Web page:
The Spanish Daughter

Last month, I was thrilled to win an ARC of The Spanish Daughter by Lorena Hughes. It was already one of my most anticipated books of December (it will be out on the 28th), so I was excited to get a chance to read it early. Spoiler: I loved it! This is definitely a book... Continue Reading →

The Mad Women’s Ball

Early in September, I found out about a newly translated book that was just published in English, The Mad Women's Ball by Victoria Mas. Already out in French for two years, the book has even been adapted into a film. The premise of it piqued my interest, and I'm always excited to read translations, so... Continue Reading →

Velvet Was the Night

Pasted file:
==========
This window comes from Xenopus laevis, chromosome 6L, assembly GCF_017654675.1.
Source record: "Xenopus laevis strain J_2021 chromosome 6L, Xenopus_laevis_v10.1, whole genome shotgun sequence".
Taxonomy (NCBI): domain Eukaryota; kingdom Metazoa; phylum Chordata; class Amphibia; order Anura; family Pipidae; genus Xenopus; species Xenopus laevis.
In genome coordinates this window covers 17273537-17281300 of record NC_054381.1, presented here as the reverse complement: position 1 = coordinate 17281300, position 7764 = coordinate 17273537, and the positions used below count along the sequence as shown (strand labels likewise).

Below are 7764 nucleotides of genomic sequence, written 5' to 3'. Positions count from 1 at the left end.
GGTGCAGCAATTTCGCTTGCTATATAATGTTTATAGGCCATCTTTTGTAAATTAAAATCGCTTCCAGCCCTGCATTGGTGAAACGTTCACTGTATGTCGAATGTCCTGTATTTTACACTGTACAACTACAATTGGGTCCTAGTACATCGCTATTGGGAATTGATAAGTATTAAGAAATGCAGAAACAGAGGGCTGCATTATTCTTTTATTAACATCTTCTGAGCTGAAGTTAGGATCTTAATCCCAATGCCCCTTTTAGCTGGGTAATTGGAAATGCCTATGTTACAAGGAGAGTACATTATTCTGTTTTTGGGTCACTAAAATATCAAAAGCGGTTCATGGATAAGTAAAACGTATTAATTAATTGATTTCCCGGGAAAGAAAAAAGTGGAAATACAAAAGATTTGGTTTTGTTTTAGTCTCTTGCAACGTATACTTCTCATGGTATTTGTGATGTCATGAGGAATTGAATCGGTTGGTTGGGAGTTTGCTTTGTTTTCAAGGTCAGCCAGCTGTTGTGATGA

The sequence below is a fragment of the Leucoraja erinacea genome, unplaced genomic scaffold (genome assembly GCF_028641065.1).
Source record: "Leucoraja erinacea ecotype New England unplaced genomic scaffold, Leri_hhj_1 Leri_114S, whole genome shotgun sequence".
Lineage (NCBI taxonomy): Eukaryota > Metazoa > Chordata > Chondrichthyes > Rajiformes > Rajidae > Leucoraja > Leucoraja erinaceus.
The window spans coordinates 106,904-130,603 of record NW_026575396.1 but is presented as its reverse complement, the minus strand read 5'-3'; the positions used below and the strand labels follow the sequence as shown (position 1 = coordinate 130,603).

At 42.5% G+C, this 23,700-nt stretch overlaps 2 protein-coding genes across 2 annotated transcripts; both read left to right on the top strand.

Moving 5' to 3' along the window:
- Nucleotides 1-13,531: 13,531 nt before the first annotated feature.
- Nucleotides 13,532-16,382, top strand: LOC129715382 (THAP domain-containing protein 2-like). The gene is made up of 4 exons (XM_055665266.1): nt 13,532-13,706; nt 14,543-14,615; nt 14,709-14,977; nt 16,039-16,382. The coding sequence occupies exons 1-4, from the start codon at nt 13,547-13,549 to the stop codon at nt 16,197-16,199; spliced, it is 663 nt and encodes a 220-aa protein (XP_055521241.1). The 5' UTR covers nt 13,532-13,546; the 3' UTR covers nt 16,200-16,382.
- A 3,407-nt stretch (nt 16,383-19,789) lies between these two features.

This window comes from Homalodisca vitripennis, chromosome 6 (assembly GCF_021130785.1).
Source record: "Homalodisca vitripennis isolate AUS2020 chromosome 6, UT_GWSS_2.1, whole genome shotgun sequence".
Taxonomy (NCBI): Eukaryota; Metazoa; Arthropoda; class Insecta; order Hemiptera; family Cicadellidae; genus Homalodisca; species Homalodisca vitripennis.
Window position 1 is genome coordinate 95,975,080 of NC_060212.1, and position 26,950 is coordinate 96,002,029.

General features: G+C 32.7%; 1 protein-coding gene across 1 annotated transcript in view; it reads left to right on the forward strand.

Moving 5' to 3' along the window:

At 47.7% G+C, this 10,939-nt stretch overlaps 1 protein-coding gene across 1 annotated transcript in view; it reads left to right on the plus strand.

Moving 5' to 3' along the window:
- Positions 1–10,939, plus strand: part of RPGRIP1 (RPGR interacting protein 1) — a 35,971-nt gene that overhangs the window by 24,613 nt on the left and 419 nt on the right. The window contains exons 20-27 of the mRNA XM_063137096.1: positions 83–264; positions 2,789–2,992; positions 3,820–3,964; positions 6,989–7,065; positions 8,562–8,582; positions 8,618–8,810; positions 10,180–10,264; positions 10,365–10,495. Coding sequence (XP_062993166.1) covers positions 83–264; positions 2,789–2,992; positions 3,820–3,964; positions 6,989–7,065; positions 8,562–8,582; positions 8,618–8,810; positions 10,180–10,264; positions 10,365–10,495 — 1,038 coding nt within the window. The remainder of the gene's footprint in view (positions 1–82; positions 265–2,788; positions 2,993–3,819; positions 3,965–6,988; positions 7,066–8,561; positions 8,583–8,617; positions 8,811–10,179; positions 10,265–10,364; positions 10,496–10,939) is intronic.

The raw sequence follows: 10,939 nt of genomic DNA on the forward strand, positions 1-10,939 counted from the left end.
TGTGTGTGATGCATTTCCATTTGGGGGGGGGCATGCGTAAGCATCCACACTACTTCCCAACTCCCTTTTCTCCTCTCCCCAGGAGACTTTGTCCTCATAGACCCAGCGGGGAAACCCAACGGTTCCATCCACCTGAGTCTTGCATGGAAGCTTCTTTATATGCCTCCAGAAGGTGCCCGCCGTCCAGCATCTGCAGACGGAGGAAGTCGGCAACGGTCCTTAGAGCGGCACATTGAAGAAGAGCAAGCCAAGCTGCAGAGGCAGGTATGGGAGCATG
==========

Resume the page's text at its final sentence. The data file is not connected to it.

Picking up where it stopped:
I think I'm officially a Silvia Moreno-Garcia fan. I've read, and loved, three of her books: Gods of Jade and Shadow in 2019, Mexican Gothic in 2020, and just a few weeks ago, a reprint of The Beautiful Ones. Two months ago, her newest book, Velvet Was the Night, came out. A noir thriller set... Continue Reading →

Silent Winds, Dry Seas

Thanks to a local independent book store, Silent Winds, Dry Seas - the debut novel by Vinod Busjeet - was on my radar among books being published in August. Once it was out, I decided that the audiobook version might be the most satisfying format, and I'm glad I chose to read it that way.... Continue Reading →

The Devil and the Heiress

Six months ago, I finished reading The Heiress Gets a Duke, the first in Harper St. George's Gilded Age Heiresses series. I really enjoyed it, and I was thrilled to learn that the second book in the series, The Devil and the Heiress, would be published so soon after. This followup has been one of... Continue Reading →